Centrifugal pumps are hydraulically operated machines characterised by their ability to transmit energy to fluids through the work of a field of centrifugal forces. Their main purpose is to transfer fluids through an increase in pressure and are the most commonly used pumps in all industries. Centrifugal pumps can have different structures, but their operating principle and fluid dynamic characteristics are always the same.
Schematically, centrifugal pumps consist of an impeller/s that rotates inside a casing. The impeller comprises a series of blades, preferably of a radial design, which transmit kinetic energy to the fluid being pumped. The casing is equipped with suction and discharge nozzles for the fluid being pumped. The suction nozzle has an axis that corresponds with the impeller’s rotational axis, while the discharge nozzle has a normal axis to the impeller axis, but still lying on the plane passing through the axis itself.
Mechanical to Kinetic Energy
The fluid being pumped enters continuously through the pump’s suction nozzle at the centre of the impeller. From here, fluid is accelerated in a radial direction as far as the edge of the impeller, where it drains into the casing.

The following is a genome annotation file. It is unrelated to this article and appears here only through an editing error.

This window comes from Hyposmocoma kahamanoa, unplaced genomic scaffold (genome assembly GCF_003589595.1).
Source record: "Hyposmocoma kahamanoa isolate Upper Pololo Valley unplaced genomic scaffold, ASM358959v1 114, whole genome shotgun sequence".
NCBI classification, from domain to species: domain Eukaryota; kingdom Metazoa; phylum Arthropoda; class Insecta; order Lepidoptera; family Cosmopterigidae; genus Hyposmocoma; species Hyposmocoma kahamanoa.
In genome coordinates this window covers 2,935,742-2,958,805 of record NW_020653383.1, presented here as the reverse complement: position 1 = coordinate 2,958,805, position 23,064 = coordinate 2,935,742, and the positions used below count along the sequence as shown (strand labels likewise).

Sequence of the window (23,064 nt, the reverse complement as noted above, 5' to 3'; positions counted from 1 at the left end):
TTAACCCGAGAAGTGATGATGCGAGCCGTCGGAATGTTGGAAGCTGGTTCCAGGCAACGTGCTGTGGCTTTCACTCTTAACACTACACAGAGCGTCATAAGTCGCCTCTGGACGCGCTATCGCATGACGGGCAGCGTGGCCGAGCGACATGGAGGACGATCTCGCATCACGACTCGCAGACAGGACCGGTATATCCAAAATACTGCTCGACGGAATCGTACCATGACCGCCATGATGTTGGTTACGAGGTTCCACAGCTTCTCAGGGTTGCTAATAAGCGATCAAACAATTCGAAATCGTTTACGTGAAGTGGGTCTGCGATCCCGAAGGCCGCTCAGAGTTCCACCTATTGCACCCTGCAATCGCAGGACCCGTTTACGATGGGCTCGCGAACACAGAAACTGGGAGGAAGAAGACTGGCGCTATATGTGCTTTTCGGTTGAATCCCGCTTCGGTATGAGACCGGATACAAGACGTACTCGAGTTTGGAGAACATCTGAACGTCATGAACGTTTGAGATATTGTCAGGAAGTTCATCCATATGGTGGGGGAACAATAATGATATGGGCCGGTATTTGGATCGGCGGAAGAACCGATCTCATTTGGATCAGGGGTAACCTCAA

The rotation of the pump impeller imparts kinetic energy to the fluid as it is drawn in from the impeller eye and is forced outward through the impeller vanes to their periphery. As the fluid exits the impeller, the fluid kinetic energy is then converted to static pressure.
Typically, the volute shape of the pump casing or the diffuser vanes, which serve to slow the fluid, are responsible for the energy conversion. The energy conversion results in an increased pressure on the downstream side of the pump, causing flow.